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How Smaller Fitness Chains Are Making Bay Area Retail More Buff

In the late 2000s, Norcal Fitness Inc. CEO Brett Livingstone was looking for a new direction in his career. He was a partner in a restaurant equipment business and built commercial restaurants, but it was a tough gig. The growth industries at the time were guns, Walmart and fitness. He had been around fitness all his life so it seemed like a good fit.

How Smaller Fitness Chains Are Making Bay Area Retail More Buff
Norcal Fitness Inc. CEO Brett Livingstone and daughter, Avery Livingstone

He decided to go small since this was his first venture into fitness. He ended up partnering with Anytime Fitness, which typically has sites up to 6K SF. The franchise offered him a blueprint about the operations, while also providing him with autonomy. Ever since then it has been a happy partnership.

“I love what I do,” he said. “Not only is there the income from the health clubs, but there is the income of changing people’s lives … It’s really incredibly fulfilling.”

Small-format gyms require less capital outlay, less exposure and less risk, he said. Each Anytime Fitness can be modified to fit the needs of the area, offering different classes to fit the demographic, which is not always the case for big-box gyms.

Livingstone now spends 20% of his time looking for the next location and next opportunity. He is expanding his own operations and gearing up to open another Anytime Fitness at a shopping center near Pacifica State Beach. He also owns locations in Santa Rosa, Rohnert Park and Berkeley.

Anytime Fitness is not the only small-format fitness center expanding throughout the Bay Area. Orangetheory Fitness, SoulCycle and CycleBar opened new locations in the region within the past 12 months. While these companies are thriving from the smaller-is-better fitness craze, landlords also benefit from these typically longtime tenants. These centers bring people to shopping centers who may not otherwise stop to shop.

The Rise Of Small-Format Fitness

 

The small-format fitness center operators hope to connect with a portion of the population that may not like the big-box gym experience. About 20% of adults in the U.S. have a fitness club membership, according to Anytime Fitness National Sales Director Tom Gilles. The remaining 80% presents the fitness industry with a lot of opportunities. And more people are joining gyms each year. Health club memberships reached over 57 million in 2016, a 34% increase from 10 years ago.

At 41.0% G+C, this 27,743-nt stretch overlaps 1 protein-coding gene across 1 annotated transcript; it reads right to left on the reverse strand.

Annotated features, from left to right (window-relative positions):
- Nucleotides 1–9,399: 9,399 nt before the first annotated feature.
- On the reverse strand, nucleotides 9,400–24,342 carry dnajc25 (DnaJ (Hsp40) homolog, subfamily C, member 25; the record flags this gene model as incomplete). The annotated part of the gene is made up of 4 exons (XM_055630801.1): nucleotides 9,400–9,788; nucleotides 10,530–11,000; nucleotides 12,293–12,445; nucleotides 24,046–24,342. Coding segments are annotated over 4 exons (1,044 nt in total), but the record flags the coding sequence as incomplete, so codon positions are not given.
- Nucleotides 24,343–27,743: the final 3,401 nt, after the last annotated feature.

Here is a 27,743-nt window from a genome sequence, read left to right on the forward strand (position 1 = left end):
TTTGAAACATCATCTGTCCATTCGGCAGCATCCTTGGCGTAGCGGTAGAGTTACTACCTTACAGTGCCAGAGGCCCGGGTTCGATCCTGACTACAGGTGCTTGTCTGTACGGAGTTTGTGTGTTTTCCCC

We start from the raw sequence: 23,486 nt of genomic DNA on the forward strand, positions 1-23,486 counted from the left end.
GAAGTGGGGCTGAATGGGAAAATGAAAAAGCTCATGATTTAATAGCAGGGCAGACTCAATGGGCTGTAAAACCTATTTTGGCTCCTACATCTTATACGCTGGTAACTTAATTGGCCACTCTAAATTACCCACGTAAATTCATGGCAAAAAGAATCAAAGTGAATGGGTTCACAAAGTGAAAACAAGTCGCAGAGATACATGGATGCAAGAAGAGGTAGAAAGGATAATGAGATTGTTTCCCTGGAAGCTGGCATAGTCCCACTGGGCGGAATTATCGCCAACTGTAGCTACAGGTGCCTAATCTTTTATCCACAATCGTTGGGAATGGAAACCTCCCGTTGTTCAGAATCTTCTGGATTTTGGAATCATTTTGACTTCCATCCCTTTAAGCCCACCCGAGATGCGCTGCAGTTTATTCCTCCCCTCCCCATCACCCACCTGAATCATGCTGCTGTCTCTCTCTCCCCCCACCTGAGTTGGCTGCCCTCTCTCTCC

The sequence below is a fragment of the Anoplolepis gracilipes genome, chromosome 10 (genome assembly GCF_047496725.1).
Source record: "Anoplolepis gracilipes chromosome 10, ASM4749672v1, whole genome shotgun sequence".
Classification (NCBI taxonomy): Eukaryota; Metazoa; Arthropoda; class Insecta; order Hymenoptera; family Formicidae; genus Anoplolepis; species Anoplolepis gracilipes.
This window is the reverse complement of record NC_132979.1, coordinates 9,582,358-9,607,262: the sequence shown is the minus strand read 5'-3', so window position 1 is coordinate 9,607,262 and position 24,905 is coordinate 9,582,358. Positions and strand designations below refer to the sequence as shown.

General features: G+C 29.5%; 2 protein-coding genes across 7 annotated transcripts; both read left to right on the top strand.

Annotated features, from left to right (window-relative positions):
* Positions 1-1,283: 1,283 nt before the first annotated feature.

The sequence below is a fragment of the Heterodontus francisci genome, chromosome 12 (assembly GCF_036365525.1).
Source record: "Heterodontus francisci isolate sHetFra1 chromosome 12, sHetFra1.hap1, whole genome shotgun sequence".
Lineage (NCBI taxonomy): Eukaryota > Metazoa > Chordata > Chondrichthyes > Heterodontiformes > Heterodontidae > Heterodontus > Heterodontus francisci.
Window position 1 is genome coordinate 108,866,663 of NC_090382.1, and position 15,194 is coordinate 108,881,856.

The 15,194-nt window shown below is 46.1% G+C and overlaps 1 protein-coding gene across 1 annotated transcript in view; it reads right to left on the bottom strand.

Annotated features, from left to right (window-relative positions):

Oftentimes the large big-box gyms intimidate even the people who are fiscally able to afford a monthly gym membership while smaller fitness centers offer a less threatening environment and often have closer ties to the community, according to Gilles.

“We embed ourselves in the neighborhood and foster a club culture,” Gilles said.

Convenience is a huge part of Anytime Fitness’ model, as is coaching. Members have access to the gyms 24/7 via key fob entry. The Bay Area is particularly attractive to Anytime Fitness because residents tend to be more receptive to coaching and have the means to afford a membership. Franchisees usually set their own pricing, but membership typically averages $35 to $40/month, according to Gilles.

“The Bay Area is one of the apples of our eyes,” Gilles said.

With only about two dozen locations open in the Bay Area, there is plenty of geographic turf available for expansion, according to Gilles. Six to eight more territories are on the docket, which would increase its locations to 32.

Anytime Fitness gyms take about 4,500 SF to 6K SF, according to Gilles. The locations typically reside in a neighborhood strip mall. The company sells territory rights to avoid oversaturation. Anytime Fitness has about 3,600 gyms globally with 2,600 in the U.S. and Canada. Other Anytime Fitness locations will open in Mill Valley, San Rafael, Walnut Creek and Pleasanton.

The Single-Type Fitness Craze Takes Hold

How Smaller Fitness Chains Are Making Bay Area Retail More Buff
A SoulCycle in San Francisco

Whereas big-box fitness centers might provide generic classes, boutiques do a specific type of class and do it really well, according to Equinox Chief Development Officer Jeff Weinhaus. Equinox consists of three brands: Equinox, a high-end full-service gym, SoulCycle and Blink Fitness.

“The popularity is not specific to Northern California. We’ve been tremendously successful around the country in all major markets,” Weinhaus said. “This is a tremendous exercise, but also a great social environment and a great team-building, networking, supportive, playful and fun environment.”

The Bay Area is Equinox and SoulCycle’s third-largest market after Los Angeles and New York. The Bay Area is densely populated with residents who live a more healthy, active lifestyle and have great affluence, according to Weinhaus. SoulCycle and Equinox have locations in San Francisco, as well as the East Bay, South Bay and Marin County. The Equinox brand specializes in premium quality programming and services and offers proprietary classes as a differentiator from the generic big-box gyms.